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How do I find out about the memory used by each object in a program?

For example : I want to know how much memory(in Kb) is used by this object "someclassinstance"..

someclass someclassinstance=new someclass();

I can see the total memory used by the application in the task manager...But Is there a way to see detailed report about memory usage for each object instance?

Note:I've tried CLR profiler..but it only shows total memory used by strings as far as i know...It does not show the memory used by each string object.

Thanks

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Related: stackoverflow.com/questions/426396/… –  Phaedrus Apr 28 '09 at 1:40

5 Answers 5

up vote 1 down vote accepted

CLR profiler is free and can do this. It has a learning curve, but comes with the documentation you will need.

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.NET Memory Profiler is excellent It's got a 14 day trial and is pretty cheap after that. It lets you track all the instances you have, graph them and see how much memory each is taking. It gives you a tremendous amount of insight into exactly what is happening in your application.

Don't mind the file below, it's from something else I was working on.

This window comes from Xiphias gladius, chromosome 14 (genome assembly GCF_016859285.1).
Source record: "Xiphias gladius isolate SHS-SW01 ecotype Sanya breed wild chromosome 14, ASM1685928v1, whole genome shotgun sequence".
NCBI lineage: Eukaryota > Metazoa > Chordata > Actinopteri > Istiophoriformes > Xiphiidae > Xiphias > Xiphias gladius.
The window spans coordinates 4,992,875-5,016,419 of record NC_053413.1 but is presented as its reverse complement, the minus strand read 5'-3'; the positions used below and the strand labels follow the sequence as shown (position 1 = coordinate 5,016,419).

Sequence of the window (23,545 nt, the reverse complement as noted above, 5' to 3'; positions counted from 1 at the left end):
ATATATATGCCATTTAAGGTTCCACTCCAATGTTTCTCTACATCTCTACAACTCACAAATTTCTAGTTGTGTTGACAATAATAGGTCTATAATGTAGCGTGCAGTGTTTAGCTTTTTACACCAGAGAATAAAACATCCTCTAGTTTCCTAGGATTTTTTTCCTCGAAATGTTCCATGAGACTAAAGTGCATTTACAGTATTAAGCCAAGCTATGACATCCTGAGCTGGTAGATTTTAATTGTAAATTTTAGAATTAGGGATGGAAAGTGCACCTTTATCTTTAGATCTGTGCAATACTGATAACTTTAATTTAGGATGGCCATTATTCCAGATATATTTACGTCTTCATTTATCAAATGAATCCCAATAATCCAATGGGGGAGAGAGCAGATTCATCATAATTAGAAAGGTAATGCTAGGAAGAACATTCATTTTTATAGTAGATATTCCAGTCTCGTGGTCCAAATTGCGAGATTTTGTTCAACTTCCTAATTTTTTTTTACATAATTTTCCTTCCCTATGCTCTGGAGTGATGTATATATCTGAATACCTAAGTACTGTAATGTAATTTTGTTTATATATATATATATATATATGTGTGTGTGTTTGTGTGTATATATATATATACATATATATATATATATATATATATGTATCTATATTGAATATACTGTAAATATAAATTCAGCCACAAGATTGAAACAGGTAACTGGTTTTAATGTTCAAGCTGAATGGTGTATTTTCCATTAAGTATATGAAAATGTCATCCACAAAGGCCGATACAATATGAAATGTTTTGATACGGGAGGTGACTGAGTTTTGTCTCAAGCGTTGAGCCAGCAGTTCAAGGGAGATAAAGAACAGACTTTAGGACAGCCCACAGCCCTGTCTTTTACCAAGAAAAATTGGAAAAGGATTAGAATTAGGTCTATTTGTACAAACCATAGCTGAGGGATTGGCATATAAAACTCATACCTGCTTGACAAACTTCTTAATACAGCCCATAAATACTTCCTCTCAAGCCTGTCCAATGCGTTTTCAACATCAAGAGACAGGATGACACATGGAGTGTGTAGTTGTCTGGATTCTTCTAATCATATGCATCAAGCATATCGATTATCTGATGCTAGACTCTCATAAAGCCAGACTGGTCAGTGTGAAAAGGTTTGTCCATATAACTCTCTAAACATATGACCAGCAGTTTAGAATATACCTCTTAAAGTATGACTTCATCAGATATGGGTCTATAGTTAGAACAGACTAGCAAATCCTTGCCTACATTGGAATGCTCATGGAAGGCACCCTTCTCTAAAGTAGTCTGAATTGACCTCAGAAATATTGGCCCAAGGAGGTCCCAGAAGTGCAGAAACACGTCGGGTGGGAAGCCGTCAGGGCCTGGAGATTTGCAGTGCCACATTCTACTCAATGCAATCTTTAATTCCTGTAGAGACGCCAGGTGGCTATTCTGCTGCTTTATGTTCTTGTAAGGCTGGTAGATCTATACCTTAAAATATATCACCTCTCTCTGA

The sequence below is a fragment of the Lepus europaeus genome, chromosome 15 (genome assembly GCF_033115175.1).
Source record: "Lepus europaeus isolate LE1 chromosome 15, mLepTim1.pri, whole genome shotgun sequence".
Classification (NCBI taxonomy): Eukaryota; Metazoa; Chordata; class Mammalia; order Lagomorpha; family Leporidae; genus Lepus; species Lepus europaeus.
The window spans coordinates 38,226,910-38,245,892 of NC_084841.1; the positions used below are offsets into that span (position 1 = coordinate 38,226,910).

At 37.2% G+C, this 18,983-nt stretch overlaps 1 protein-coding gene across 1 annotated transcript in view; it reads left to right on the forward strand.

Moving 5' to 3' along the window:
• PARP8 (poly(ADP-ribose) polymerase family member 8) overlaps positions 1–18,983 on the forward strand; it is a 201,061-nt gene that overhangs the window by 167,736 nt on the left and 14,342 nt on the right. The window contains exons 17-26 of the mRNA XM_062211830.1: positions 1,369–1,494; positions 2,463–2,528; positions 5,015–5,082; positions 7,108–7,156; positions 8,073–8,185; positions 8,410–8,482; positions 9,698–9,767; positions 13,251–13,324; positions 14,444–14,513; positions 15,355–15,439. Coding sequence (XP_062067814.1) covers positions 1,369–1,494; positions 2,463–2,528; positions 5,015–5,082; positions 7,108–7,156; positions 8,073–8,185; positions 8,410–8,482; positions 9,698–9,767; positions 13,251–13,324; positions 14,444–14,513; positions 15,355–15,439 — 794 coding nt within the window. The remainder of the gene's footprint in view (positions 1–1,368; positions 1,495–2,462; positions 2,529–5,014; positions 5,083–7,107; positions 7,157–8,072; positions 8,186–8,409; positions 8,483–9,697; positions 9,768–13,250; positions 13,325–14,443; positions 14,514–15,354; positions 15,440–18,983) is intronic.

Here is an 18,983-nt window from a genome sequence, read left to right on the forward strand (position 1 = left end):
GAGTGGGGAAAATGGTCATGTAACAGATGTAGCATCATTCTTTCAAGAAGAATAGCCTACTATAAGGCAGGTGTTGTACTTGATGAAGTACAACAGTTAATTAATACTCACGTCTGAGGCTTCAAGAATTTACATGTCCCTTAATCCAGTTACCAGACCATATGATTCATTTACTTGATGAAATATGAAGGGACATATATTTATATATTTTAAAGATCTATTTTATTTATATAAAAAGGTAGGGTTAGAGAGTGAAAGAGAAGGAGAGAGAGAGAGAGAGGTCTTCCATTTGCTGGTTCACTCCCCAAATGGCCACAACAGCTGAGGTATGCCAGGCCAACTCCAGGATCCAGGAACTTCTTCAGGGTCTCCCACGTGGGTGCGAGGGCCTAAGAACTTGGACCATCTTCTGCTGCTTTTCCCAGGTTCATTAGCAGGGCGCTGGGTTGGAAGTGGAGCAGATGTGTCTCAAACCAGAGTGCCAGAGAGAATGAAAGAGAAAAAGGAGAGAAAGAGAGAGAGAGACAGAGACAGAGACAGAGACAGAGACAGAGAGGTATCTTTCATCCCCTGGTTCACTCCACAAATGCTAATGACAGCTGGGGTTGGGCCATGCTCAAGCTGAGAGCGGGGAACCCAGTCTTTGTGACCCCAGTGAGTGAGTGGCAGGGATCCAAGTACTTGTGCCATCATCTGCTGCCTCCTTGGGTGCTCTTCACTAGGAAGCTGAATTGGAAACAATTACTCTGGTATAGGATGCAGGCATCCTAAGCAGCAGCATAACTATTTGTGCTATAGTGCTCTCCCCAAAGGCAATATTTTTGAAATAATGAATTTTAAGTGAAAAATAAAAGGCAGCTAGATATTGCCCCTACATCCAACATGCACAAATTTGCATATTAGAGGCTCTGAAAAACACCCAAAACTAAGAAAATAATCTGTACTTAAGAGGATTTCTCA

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+1 for .NET memory profiler. It's an awesome tool. –  Sam Saffron Apr 28 '09 at 2:01

Red Gate Software makes Ants Profiler which I believe will give you the information you want. It's decidedly non-free but there is a 15 day trial and depending on whether or not your lucky enough to have a budget for software at your job you might be able to buy it.

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The mount of memory allocated is for a new someclass is sizeof(someclass) rounded up; the rounding up is probabably something like sizeof(someclass) + sizeof(void*) rounded to 32.

This won't tell you what, if any, memory someclass allocates for its members.

The best way to do this might be to replace global operator new with a wrapper that records bytes allocated. Note that as alluded to above, the bytes requested are less than the bytes actually allocated, for book-keeping and alignment reasons.

This can be done in C++, I don't know about C#.

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The free, extremely powerful and fairly tricky way of doing this is with Windbg + SOS

This blog post should be enough to start you off.

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But,Please explain how or point me to a link where its explained...Thanks –  Josh Apr 28 '09 at 2:09

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